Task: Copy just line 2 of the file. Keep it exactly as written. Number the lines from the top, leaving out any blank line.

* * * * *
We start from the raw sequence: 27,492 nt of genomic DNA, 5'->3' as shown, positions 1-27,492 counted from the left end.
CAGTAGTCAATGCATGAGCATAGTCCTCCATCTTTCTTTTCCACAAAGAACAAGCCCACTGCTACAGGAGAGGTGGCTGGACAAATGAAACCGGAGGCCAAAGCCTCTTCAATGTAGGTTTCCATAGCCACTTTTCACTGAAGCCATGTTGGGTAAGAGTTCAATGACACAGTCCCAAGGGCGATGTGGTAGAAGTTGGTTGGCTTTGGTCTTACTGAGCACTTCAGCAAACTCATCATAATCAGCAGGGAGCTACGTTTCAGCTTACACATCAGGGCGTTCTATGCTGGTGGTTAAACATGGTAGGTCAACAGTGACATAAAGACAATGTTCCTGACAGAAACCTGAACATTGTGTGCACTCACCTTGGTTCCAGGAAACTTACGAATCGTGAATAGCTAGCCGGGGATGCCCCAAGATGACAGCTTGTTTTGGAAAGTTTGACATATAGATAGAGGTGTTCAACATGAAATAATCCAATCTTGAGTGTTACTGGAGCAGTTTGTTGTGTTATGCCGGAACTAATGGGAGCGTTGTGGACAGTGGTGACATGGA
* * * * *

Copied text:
CAGTAGTCAATGCATGAGCATAGTCCTCCATCTTTCTTTTCCACAAAGAACAAGCCCACTGCTACAGGAGAGGTGGCTGGACAAATGAAACCGGAGGCCAAAGCCTCTTCAATGTAGGTTTCCATAGCCACTTTTCACTGAAGCCATGTTGGGTAAGAGTTCAATGACACAGTCCCAAGGGCGATGTGGTAGAAGTTGGTTGGCTTTGGTCTTACTGAGCACTTCAGCAAACTCATCATAATCAGCAGGGAGCTACGTTTCAGCTTACACATCAGGGCGTTCTATGCTGGTGGTTAAACATGGTAGGTCAACAGTGACATAAAGACAATGTTCCTGACAGAAACCTGAACATTGTGTGCACTCACCTTGGTTCCAGGAAACTTACGAATCGTGAATAGCTAGCCGGGGATGCCCCAAGATGACAGCTTGTTTTGGAAAGTTTGACATATAGATAGAGGTGTTCAACATGAAATAATCCAATCTTGAGTGTTACTGGAGCAGTTTGTTGTGTTATGCCGGAACTAATGGGAGCGTTGTGGACAGTGGTGACATGGA